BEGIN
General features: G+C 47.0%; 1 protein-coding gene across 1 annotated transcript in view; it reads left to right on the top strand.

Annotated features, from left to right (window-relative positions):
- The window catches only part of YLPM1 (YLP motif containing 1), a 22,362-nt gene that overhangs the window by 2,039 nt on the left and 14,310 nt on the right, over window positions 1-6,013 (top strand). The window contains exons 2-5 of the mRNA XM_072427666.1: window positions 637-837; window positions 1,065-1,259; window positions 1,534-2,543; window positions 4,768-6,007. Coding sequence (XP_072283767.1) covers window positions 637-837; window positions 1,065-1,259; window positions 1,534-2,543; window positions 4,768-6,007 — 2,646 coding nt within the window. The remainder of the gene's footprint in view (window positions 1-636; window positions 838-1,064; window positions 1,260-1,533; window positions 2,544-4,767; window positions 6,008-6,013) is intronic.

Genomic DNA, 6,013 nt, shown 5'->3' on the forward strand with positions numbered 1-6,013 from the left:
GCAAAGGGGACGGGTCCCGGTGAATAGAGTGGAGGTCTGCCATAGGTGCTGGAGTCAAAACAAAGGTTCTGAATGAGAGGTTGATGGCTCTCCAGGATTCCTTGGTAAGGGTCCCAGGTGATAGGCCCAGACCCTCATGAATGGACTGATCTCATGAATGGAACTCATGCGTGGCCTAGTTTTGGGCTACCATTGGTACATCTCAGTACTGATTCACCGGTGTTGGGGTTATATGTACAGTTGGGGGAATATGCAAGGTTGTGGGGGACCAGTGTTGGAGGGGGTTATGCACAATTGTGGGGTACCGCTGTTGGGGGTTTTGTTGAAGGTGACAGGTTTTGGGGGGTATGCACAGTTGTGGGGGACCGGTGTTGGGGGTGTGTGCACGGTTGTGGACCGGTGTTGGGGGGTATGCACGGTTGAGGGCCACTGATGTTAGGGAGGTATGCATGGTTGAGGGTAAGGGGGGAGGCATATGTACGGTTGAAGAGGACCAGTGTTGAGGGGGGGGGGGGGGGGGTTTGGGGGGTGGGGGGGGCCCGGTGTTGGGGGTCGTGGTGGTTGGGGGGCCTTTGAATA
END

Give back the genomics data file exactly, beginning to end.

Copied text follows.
General features: G+C 47.0%; 1 protein-coding gene across 1 annotated transcript in view; it reads left to right on the top strand.

Annotated features, from left to right (window-relative positions):
- The window catches only part of YLPM1 (YLP motif containing 1), a 22,362-nt gene that overhangs the window by 2,039 nt on the left and 14,310 nt on the right, over window positions 1-6,013 (top strand). The window contains exons 2-5 of the mRNA XM_072427666.1: window positions 637-837; window positions 1,065-1,259; window positions 1,534-2,543; window positions 4,768-6,007. Coding sequence (XP_072283767.1) covers window positions 637-837; window positions 1,065-1,259; window positions 1,534-2,543; window positions 4,768-6,007 — 2,646 coding nt within the window. The remainder of the gene's footprint in view (window positions 1-636; window positions 838-1,064; window positions 1,260-1,533; window positions 2,544-4,767; window positions 6,008-6,013) is intronic.

Genomic DNA, 6,013 nt, shown 5'->3' on the forward strand with positions numbered 1-6,013 from the left:
GCAAAGGGGACGGGTCCCGGTGAATAGAGTGGAGGTCTGCCATAGGTGCTGGAGTCAAAACAAAGGTTCTGAATGAGAGGTTGATGGCTCTCCAGGATTCCTTGGTAAGGGTCCCAGGTGATAGGCCCAGACCCTCATGAATGGACTGATCTCATGAATGGAACTCATGCGTGGCCTAGTTTTGGGCTACCATTGGTACATCTCAGTACTGATTCACCGGTGTTGGGGTTATATGTACAGTTGGGGGAATATGCAAGGTTGTGGGGGACCAGTGTTGGAGGGGGTTATGCACAATTGTGGGGTACCGCTGTTGGGGGTTTTGTTGAAGGTGACAGGTTTTGGGGGGTATGCACAGTTGTGGGGGACCGGTGTTGGGGGTGTGTGCACGGTTGTGGACCGGTGTTGGGGGGTATGCACGGTTGAGGGCCACTGATGTTAGGGAGGTATGCATGGTTGAGGGTAAGGGGGGAGGCATATGTACGGTTGAAGAGGACCAGTGTTGAGGGGGGGGGGGGGGGGGTTTGGGGGGTGGGGGGGGCCCGGTGTTGGGGGTCGTGGTGGTTGGGGGGCCTTTGAATA